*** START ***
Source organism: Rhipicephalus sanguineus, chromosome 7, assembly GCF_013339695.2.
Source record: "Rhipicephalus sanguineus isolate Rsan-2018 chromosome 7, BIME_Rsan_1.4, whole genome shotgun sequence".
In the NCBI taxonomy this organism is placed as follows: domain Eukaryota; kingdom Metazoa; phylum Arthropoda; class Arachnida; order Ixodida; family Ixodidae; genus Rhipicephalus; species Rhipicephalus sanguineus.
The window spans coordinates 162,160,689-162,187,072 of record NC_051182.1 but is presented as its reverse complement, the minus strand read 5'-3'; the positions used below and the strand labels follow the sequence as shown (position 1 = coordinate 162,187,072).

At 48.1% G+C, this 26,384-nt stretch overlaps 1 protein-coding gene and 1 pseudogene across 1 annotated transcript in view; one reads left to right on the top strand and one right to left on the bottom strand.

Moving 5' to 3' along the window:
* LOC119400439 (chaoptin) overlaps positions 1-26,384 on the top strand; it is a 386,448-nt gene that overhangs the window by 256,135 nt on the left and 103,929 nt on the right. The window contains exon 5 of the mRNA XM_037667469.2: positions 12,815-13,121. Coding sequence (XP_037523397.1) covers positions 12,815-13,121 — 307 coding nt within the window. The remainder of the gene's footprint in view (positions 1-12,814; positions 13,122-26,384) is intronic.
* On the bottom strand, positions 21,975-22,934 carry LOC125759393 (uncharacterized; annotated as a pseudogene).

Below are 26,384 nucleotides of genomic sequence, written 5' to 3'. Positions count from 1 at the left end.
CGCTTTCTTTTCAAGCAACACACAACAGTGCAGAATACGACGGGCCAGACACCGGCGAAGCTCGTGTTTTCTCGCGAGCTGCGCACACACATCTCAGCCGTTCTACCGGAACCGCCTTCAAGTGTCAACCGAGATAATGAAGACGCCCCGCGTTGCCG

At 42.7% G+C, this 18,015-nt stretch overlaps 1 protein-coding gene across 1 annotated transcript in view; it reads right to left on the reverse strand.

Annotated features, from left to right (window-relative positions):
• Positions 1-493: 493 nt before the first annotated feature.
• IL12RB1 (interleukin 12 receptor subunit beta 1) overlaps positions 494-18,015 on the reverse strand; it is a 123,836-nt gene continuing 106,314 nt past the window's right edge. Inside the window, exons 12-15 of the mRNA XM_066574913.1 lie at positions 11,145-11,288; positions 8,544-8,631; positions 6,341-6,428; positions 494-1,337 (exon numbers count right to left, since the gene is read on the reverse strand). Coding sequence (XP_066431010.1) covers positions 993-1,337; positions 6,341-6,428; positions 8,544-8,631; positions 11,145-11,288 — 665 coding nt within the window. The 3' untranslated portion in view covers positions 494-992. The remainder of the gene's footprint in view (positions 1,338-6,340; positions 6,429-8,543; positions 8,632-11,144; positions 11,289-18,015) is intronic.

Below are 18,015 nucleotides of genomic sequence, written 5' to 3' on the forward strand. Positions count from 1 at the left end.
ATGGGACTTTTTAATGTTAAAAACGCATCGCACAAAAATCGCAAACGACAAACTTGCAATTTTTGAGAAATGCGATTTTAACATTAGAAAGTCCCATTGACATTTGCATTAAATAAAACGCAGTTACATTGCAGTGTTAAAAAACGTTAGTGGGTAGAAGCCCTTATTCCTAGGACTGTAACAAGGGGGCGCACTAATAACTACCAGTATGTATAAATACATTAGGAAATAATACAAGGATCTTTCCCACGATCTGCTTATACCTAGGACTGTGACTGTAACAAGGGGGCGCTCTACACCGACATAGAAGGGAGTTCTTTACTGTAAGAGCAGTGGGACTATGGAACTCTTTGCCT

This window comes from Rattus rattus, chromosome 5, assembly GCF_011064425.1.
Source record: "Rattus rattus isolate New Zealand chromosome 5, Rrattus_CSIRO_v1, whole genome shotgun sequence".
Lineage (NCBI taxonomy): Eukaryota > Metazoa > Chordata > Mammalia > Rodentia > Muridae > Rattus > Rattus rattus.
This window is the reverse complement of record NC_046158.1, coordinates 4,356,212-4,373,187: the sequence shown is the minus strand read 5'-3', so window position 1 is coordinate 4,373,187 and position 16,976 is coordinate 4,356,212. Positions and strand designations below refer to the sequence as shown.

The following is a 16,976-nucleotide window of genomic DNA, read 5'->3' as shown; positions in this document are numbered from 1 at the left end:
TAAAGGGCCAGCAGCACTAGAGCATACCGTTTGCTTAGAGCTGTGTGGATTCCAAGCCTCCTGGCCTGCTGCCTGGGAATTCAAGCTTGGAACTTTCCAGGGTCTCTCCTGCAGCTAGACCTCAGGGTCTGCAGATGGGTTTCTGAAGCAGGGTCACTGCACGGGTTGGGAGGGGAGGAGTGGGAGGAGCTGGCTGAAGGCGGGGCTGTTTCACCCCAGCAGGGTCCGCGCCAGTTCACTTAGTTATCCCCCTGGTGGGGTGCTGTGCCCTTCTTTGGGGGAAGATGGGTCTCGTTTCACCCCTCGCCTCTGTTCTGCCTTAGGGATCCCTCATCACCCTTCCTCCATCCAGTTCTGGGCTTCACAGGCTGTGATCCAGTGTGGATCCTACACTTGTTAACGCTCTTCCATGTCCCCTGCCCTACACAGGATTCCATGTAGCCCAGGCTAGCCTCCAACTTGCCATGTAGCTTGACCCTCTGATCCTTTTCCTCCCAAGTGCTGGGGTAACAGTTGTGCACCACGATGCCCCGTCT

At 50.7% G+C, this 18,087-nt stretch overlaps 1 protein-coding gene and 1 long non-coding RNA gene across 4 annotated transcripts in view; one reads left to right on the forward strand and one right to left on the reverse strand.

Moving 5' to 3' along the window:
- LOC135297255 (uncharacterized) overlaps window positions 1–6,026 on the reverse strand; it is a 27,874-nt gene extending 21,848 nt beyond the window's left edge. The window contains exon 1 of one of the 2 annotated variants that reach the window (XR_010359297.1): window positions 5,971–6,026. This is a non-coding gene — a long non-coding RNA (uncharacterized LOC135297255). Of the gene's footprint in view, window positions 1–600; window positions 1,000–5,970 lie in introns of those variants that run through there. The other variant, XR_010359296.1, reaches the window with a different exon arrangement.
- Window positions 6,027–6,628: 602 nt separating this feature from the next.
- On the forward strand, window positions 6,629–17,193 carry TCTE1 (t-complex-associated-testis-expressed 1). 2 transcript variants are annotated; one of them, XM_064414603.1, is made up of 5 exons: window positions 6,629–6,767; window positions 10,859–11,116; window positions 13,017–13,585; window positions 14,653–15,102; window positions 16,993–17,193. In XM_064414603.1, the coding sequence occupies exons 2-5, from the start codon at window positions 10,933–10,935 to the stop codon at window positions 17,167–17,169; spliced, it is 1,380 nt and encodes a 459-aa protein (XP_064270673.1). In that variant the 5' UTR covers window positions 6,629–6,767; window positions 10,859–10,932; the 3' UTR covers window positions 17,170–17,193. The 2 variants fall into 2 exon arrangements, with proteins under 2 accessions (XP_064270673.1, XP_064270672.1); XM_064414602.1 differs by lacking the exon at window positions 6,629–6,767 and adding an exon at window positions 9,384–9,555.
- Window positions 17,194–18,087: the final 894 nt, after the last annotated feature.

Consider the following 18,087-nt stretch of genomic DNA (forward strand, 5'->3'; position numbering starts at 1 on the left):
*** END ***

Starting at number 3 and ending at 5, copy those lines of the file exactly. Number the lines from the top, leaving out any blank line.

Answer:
In the NCBI taxonomy this organism is placed as follows: domain Eukaryota; kingdom Metazoa; phylum Arthropoda; class Arachnida; order Ixodida; family Ixodidae; genus Rhipicephalus; species Rhipicephalus sanguineus.
The window spans coordinates 162,160,689-162,187,072 of record NC_051182.1 but is presented as its reverse complement, the minus strand read 5'-3'; the positions used below and the strand labels follow the sequence as shown (position 1 = coordinate 162,187,072).

At 48.1% G+C, this 26,384-nt stretch overlaps 1 protein-coding gene and 1 pseudogene across 1 annotated transcript in view; one reads left to right on the top strand and one right to left on the bottom strand.